Imaging with electrons, in particular scanning transmission electron microscopy (STEM), is now in widespread use in the physical and biological sciences. And its importance will only grow as nanotechnology and nanobiology continue to flourish. Many applications of electron microscopy are testing the limits of current imaging capabilities and highlight the need for further technological improvements. For example, high throughput in the combinatorial chemical synthesis of catalysts demands automated imaging. The handling of noisy data also calls for new approaches, particularly because low electron doses are used for sensitive samples such as biological and organic specimens.
Modeling Nanoscale Imaging in Electron Microscopy addresses all those issues and more. Edited by Thomas Vogt and Peter Binev at the University of South Carolina (USC) and Wolfgang Dahmen at RWTH Aachen University in Germany, the book came out of a series of workshops organized by the Interdisciplinary Mathematics Institute and the NanoCenter at USC. Those sessions took the unusual but innovative approach of bringing together electron microscopists, engineers, physicists, mathematicians, and even a philosopher to discuss new strategies for image analysis in electron microscopy.
In six chapters, the editors tackle the ambitious challenge of bridging the gap between high-level applied mathematics and experimental electron microscopy. They have met the challenge admirably. I believe that high-resolution electron microscopy is at a point where it will benefit considerably from an influx of new mathematical approaches, daunting as they may seem; in that regard Modeling Nanoscale Imaging in Electron Microscopy is a major step forward. Some sections present a level of mathematical sophistication seldom encountered in the experimentally focused electron-microscopy literature.
The first chapter, by philosopher of science Michael Dickson, looks at the big picture by raising the question of how we perceive nanostructures and suggesting that a Kantian approach would be fruitful. The book then moves into a review of the application of STEM to nanoscale systems, by Nigel Browning, a leading experimentalist in the field, and other well-known experts. Using case studies, the authors show how beam-sensitive samples can be studied with high spatial resolution, provided one controls the beam dose and establishes the experimental parameters that allow for the optimum dose.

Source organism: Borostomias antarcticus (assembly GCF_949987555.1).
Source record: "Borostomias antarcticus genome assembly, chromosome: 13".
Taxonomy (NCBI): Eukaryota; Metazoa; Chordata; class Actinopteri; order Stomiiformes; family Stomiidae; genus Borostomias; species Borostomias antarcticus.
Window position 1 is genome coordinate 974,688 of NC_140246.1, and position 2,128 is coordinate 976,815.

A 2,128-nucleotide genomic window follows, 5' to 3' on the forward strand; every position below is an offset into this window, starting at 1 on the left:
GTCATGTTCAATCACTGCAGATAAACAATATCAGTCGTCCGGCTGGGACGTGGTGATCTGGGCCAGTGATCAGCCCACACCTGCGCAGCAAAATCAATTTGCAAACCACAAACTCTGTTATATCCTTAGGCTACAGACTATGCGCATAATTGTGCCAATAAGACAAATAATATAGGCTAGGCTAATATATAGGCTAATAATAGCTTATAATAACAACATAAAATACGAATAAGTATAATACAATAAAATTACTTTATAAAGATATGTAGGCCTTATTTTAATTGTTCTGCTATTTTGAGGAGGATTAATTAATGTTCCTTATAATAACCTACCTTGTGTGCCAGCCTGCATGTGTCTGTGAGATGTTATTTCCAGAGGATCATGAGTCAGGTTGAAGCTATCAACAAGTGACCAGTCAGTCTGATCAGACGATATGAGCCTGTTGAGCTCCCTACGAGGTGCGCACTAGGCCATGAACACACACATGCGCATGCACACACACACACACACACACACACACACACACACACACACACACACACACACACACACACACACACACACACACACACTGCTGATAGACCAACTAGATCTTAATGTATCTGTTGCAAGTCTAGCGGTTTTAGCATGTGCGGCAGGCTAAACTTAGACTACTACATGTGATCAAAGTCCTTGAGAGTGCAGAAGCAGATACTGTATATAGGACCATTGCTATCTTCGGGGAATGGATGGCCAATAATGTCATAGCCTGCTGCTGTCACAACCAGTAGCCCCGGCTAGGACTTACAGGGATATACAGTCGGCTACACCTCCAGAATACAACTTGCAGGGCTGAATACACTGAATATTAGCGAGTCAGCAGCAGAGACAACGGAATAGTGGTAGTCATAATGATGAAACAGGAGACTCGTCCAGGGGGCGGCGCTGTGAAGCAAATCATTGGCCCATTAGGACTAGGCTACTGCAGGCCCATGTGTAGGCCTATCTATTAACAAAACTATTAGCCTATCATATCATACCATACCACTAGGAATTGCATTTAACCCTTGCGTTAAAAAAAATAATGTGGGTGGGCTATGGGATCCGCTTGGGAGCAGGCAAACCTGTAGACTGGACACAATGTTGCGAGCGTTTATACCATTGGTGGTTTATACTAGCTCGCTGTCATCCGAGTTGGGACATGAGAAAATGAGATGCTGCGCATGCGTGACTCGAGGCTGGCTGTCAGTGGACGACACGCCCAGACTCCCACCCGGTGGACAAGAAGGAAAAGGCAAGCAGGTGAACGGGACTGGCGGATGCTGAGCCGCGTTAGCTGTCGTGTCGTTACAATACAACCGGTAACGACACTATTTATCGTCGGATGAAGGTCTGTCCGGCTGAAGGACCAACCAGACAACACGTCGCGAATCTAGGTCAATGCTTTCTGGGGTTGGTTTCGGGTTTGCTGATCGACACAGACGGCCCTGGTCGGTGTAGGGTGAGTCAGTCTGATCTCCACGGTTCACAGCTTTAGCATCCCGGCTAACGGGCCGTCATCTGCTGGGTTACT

The third chapter, written by image-processing experts Sarah Haigh and Angus Kirkland, addresses the reconstruction, from atomic-resolution images, of the wave at the exit surface of a specimen. The exit surface wave is a fundamental quantity containing not only amplitude (image) information but also phase information that is often intimately related to the atomic-level structure of the specimen. The next two chapters, by Binev and other experts, are based on work carried out using the experimental and computational resources available at USC. Examples in chapter four address the mathematical foundations of compressed sensing as applied to electron microscopy, and in particular high-angle annular dark-field STEM. That emerging approach uses randomness to extract the essential content from low-information signals. Chapter five eloquently discusses the efficacy of analyzing several low-dose images with specially adapted digital-image-processing techniques that allow one to keep the cumulative electron dose low and still achieve acceptable resolution.
The book concludes with a wide-ranging discussion by mathematicians Amit Singer and Yoel Shkolnisky on the reconstruction of a three-dimensional object via projected data taken at random and initially unknown object orientations. The discussion is an extension of the authors’ globally consistent angular reconstitution approach for recovering the structure of a macromolecule using cryo-electron microscopy. That work is also applicable to the new generation of x-ray free-electron lasers, which have similar prospective applications, and illustrates nicely the importance of applied mathematics in the physical sciences.
Modeling Nanoscale Imaging in Electron Microscopy will be an important resource for graduate students and researchers in the area of high-resolution electron microscopy.
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